Foner, Beschloss, Marable & Terkel: Appear on the Jon Stewart Show





Over the last two months four historians have appeared in segments on The Daily Show with Jon Stewart on Comedy Central, the popular cable network. A few months ago it was Michael Beschloss. This week it was Columbia University's Eric Foner and Manning Marable, and journalist and oral historian Studs Terkel.

All of the historians came off well on the show, one of the most popular on TV among young people, playing along with the producers' gags.

Beschloss and Terkel were given the opportunity to appear on the set of Stewart's fake news show for one-on-one interviews. Beschloss was quizzed about President Bush and Iraq. He told a history joke no one seemed to get but otherwise came off well. He and Stewart both took jabs at President Bush. Terkel was treated like a rock star. Stewart practically genuflected. At the end of the interview as time ran out Terkel protested that he hadn't yet had a chance to bash Bush. Stewart laughed hysterically. The audience cheered.

Foner and Marable were interviewed by comedian Rob Cordrey, who was playing a white racist eager to show how hard life is in America for racists. His first interview was with Marable. But before Cordrey got out even one question he began muttering to himself that no one had told him Marable was black. He began tossing his interview notes on the floor. Marable look on, bemused. He got the joke. (Many of Cordrey's interviewees do not.)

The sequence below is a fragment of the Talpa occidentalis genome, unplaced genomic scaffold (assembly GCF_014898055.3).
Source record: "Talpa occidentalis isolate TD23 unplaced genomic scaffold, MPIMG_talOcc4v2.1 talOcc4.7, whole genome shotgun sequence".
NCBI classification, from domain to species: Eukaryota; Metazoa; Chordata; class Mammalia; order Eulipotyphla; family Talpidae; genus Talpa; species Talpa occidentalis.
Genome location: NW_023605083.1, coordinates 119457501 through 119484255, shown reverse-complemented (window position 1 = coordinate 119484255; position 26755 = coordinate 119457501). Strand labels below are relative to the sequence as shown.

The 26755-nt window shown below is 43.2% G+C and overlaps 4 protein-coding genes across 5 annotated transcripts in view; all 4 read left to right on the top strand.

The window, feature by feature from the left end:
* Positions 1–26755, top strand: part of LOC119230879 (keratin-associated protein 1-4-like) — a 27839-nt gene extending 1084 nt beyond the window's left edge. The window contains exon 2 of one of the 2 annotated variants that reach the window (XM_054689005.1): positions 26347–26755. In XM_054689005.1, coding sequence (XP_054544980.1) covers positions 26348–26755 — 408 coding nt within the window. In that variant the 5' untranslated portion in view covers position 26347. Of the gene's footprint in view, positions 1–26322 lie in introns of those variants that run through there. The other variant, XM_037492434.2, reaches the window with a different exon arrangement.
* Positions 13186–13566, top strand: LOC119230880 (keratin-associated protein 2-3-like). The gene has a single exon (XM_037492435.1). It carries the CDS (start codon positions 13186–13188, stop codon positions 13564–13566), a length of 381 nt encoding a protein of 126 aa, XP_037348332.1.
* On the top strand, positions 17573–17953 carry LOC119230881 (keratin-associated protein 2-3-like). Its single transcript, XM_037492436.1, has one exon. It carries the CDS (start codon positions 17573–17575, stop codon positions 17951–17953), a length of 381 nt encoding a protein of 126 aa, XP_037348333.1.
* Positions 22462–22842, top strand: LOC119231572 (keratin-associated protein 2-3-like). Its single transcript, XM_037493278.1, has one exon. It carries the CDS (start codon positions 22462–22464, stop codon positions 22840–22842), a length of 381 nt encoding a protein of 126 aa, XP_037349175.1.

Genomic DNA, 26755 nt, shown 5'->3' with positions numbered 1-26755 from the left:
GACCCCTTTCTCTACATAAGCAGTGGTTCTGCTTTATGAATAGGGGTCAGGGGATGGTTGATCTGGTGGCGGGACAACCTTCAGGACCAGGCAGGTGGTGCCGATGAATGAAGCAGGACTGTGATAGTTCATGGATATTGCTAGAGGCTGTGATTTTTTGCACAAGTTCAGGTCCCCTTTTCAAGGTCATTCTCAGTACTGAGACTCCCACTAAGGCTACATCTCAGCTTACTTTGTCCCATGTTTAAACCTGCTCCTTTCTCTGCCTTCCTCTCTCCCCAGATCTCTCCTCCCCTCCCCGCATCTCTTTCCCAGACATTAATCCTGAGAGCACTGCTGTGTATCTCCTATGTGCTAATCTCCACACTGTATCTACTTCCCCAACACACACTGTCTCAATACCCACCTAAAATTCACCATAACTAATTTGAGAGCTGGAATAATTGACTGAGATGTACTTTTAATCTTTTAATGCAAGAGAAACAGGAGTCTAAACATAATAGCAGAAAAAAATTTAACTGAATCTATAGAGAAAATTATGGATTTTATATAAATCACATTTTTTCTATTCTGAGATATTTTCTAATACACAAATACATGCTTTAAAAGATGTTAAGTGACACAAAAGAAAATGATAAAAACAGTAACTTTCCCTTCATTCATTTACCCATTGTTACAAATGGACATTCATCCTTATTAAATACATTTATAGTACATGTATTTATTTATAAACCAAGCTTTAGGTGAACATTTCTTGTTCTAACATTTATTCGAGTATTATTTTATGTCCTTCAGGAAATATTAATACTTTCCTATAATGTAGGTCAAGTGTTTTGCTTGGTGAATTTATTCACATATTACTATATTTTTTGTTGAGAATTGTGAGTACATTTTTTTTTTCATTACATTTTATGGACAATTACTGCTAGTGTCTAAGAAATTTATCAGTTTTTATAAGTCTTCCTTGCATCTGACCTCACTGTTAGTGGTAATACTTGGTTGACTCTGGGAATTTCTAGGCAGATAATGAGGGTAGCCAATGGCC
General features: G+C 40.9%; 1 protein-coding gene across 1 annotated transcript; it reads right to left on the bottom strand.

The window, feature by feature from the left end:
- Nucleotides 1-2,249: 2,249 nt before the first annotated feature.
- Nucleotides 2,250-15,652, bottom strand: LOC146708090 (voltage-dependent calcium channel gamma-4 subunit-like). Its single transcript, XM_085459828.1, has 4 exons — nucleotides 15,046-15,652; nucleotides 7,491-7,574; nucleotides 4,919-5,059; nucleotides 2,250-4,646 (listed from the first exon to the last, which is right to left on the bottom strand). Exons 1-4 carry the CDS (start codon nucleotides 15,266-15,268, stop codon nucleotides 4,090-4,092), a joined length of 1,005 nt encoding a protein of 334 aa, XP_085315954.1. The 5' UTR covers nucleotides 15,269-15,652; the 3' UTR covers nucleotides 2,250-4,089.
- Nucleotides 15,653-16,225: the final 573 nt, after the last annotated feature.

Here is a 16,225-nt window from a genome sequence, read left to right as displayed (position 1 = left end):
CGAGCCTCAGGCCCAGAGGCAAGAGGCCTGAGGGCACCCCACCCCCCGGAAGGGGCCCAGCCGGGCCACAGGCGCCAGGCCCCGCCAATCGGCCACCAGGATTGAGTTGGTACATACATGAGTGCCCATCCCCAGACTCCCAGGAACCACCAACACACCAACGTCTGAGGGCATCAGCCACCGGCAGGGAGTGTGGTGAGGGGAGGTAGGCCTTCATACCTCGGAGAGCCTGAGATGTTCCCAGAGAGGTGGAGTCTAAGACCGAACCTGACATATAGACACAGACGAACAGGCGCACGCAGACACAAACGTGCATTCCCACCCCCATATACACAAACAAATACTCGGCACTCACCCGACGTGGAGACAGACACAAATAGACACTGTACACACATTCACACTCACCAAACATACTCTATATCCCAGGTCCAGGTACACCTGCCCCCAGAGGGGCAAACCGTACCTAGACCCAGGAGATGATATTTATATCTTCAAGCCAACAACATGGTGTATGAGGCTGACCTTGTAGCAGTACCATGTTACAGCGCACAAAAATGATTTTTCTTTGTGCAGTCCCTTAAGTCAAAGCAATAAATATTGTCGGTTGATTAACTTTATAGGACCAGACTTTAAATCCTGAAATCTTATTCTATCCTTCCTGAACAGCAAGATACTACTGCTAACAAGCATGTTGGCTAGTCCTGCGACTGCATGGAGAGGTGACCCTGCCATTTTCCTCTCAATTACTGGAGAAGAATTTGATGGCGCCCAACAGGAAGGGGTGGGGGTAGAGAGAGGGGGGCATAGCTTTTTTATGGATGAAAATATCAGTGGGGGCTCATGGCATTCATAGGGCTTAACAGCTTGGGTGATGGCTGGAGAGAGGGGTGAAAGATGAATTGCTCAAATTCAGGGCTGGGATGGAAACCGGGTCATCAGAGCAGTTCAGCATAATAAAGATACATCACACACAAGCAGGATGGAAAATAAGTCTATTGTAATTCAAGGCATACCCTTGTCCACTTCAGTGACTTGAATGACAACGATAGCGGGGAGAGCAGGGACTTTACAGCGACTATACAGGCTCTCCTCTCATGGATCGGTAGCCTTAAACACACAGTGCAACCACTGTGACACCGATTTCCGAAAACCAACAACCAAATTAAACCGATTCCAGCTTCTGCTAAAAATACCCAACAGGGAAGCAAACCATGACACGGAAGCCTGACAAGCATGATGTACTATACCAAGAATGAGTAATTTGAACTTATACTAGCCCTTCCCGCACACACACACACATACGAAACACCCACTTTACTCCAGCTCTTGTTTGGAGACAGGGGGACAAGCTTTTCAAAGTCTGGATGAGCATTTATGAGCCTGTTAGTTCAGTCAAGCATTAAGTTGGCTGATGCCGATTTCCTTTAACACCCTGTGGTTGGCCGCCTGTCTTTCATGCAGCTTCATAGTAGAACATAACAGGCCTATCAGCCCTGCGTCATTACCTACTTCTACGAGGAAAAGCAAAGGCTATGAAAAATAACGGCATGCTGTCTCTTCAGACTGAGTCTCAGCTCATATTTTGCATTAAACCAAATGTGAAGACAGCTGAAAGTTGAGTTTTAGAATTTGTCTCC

Seconds later Cordrey was in Foner's office. Cordrey began by asking what Foner's ethnic background is. Foner said that he was Eastern European Jewish. Cordrey looked devastated, as if to say his burden in life was having to deal with non-WASPs. They then talked about Hitler. Foner made the point that Hitler inadvertently helped trigger the civil rights movement in the United States. Cordrey then asked why there were no streets named after Hitler in Harlem. Foner simply smiled.

Other recent guests on the show have included Sen. John McCain, Fareed Zackaria, and Gen. Zinni.

Getting a few seconds of air time on the show is now the great goal of PR people in NYC because of the audience demographics. Media people watch it religiously.


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Jason KEuter - 4/14/2006

And, moreover, it provides intellectuals with what they secretly crave : NOTORIETY! FAME! COOLNESS!
I high-five Foner.


S J - 4/13/2006

Wow. Thank goodness that we have a few people among us that don't take themselves seriously ALL of the time. Kudos to the historians who are willing to have a little fun from time to time.